A day off and fingers that are not frozen has given me a chance to report on a few of the birds that have graced the point lately. While the overall numbers have been very good for this time of year that is mostly due to a surge of birds on the 5th which accounted for 5578 of the 6628 total birds seen since November 3rd. Of course just seeing more than 100 birds in day is something to be thankful for in November so there's no complaining here (ok, well at least not right now). The weather, well that is a totally different story and I reserve the right to complain any day where the temperature never tops 25 degrees and the windchill fluctuates between -5 and 0, like it did on the 5th. The forecast for the upcoming week is for better weather (did I actually hear 50! degrees on the news this evening?) and sun, of course that will also lead to poor bird movement but at this point I'm fine with just being comfortable.
What I term "Winter Ducks" typically involve those species that I don't think of arriving in any numbers where I grew up (just north of St. Louis, MO) until the weather turns cold and are often those species most likely to remain through the winter while many other species move south once the lakes and rivers begin to freeze. So it is no surprise that they are now the most common species each day by a large margin and should remain so through the final week plus of the season. On the 5th there was a very strong movement of these species, the largest single day of the year in fact, which was comprised mainly of Long-tailed Ducks (3948), Bufflehead (568), Red-breasted Merganser (498), and Common Goldeneye (451) which were accompanied by the first flight of Hooded Mergansers this year with 11 being noted in the first two hours after sunrise. The other days this week have seen much smaller, but steady, numbers with daily averages of 145 Long-tailed Ducks, 14 Buffleheads, 62 Common Goldeneyes, and 90 Red-breasted Mergansers.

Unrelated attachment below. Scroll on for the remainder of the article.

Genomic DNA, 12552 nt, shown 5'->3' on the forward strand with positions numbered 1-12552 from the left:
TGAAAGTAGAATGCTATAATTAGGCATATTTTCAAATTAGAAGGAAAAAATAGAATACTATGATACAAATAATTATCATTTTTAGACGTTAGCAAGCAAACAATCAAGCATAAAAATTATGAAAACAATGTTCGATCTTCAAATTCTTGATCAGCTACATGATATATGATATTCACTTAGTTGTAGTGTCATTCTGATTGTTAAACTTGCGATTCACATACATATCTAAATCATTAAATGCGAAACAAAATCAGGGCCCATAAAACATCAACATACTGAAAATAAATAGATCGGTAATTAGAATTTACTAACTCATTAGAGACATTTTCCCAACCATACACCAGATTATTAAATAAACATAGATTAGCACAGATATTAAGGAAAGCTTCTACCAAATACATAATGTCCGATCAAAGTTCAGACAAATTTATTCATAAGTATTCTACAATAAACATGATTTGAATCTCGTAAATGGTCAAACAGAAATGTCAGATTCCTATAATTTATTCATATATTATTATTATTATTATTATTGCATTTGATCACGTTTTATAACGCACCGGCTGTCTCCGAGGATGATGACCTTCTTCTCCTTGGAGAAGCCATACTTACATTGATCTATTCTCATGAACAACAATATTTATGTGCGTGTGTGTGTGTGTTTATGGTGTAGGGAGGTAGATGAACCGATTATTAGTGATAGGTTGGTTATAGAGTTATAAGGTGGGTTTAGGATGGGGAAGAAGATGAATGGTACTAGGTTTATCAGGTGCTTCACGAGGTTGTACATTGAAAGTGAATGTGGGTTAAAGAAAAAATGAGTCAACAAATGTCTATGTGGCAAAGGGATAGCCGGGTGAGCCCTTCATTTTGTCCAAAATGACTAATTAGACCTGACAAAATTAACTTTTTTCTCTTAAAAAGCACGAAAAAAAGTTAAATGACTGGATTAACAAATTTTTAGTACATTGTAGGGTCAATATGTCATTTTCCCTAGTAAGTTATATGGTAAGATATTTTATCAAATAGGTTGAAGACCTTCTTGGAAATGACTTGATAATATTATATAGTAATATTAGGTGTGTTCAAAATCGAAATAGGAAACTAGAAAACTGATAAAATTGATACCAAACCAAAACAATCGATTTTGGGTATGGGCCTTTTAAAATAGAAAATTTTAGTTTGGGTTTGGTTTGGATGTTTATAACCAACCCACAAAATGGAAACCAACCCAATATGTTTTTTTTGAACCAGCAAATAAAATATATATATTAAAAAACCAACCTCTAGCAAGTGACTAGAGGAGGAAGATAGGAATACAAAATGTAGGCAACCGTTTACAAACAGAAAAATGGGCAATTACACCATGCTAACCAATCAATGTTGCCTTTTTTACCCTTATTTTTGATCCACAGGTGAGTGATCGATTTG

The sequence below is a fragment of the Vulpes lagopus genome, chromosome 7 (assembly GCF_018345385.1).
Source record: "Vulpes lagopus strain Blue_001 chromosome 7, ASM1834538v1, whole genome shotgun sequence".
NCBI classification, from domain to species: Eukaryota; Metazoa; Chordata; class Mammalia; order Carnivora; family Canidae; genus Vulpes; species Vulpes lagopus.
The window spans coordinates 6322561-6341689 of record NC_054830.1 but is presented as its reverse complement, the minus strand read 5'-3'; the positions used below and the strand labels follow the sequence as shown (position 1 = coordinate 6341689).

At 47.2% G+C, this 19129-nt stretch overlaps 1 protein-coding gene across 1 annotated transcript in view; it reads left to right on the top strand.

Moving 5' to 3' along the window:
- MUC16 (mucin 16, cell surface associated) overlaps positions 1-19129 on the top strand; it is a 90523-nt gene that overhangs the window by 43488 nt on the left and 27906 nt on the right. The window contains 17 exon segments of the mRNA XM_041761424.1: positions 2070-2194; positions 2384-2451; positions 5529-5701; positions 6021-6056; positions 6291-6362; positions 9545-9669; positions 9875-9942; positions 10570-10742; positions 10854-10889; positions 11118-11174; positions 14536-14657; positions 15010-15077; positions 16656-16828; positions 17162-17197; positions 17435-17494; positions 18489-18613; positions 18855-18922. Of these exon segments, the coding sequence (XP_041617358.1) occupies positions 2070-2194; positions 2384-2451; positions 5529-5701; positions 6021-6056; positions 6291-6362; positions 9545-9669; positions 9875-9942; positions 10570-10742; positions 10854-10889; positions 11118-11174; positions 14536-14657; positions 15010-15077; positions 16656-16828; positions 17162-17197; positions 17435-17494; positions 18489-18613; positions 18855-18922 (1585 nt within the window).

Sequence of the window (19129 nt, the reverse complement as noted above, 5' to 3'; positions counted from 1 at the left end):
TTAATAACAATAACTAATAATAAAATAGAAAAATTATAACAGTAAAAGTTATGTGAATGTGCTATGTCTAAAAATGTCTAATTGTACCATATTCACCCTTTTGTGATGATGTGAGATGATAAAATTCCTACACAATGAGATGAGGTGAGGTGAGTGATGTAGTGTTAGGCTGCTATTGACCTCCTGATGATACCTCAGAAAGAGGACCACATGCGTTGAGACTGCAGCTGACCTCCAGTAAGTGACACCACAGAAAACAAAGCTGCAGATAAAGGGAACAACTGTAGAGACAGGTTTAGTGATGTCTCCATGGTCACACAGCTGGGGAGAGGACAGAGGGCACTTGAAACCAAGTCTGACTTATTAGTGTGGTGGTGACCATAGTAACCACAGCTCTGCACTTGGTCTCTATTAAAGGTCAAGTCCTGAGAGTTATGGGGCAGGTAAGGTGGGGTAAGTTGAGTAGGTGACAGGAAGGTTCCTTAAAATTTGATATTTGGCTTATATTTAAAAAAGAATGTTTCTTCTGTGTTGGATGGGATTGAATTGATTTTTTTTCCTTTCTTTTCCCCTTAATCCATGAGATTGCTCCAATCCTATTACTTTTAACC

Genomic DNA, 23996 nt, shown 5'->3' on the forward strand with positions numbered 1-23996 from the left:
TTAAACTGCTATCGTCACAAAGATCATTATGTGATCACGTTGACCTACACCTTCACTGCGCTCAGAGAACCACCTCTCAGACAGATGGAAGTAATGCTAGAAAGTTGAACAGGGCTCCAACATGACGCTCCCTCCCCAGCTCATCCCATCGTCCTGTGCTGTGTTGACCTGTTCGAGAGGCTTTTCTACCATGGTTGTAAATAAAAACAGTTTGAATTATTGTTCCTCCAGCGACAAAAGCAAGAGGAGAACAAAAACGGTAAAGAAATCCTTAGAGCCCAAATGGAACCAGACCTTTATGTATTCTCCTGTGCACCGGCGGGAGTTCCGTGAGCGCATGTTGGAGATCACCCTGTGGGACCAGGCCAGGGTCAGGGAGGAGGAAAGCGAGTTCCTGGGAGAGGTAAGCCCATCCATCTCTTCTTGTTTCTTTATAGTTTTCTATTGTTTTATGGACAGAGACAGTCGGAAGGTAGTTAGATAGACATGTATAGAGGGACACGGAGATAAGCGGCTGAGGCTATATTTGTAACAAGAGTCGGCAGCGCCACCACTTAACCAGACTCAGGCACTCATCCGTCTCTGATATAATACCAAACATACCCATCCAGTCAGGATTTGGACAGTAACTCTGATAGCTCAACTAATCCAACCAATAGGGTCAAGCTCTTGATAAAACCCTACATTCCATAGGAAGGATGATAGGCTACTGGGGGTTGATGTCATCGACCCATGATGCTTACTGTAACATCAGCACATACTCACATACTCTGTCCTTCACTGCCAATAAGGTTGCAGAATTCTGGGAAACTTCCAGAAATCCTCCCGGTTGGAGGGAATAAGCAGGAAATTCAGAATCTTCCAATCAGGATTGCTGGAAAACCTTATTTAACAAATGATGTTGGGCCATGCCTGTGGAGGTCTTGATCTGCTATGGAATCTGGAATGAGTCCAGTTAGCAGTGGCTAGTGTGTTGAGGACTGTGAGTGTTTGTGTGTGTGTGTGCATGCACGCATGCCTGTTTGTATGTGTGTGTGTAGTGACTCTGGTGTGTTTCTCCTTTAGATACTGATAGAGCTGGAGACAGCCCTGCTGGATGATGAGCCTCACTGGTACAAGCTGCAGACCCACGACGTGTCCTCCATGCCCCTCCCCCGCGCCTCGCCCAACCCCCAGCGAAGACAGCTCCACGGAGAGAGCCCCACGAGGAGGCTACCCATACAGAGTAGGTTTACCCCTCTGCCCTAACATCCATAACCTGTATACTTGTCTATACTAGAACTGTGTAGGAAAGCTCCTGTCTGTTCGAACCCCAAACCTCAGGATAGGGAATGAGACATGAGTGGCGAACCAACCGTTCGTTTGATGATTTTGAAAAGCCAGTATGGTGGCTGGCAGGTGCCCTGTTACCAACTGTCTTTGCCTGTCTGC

In other waterbird news dabbling ducks and Aythya ducks have been virtually non-existent lately with very small numbers of Mallards and American Black Ducks still seen most days and up to a few dozen scaup seen daily though normally its only 5-15. Scoter numbers have also fallen off drastically with White-wingeds averaging about 12 per day while a single Surf was seen on the 4th and a few Blacks were noted on the 3rd, 4th, and 5th. The loon numbers remain about the same with the average daily count for Common and Red-throateds being 15 and 1 respectively while grebe numbers have dropped to 12 for Red-necked and 2 for Horned.
Shorebirds still show up on occasion this time of year with a single Dunlin on the 5th and two Sanderlings on the 6th being the arrivals in recent days. Gulls have continued in moderate diversity with single Black-legged Kittiwakes noted on the 3rd and 6th, both individuals were young birds, and the first Bonaparte's Gull in some time was found on the 3rd riding the waves on the point. Among the large white-headed gull clan there was a juvenile Thayer's Gull on the 6th and two Great Black-backed Gulls, a 1st winter bird on the 3rd and an adult on the 6th.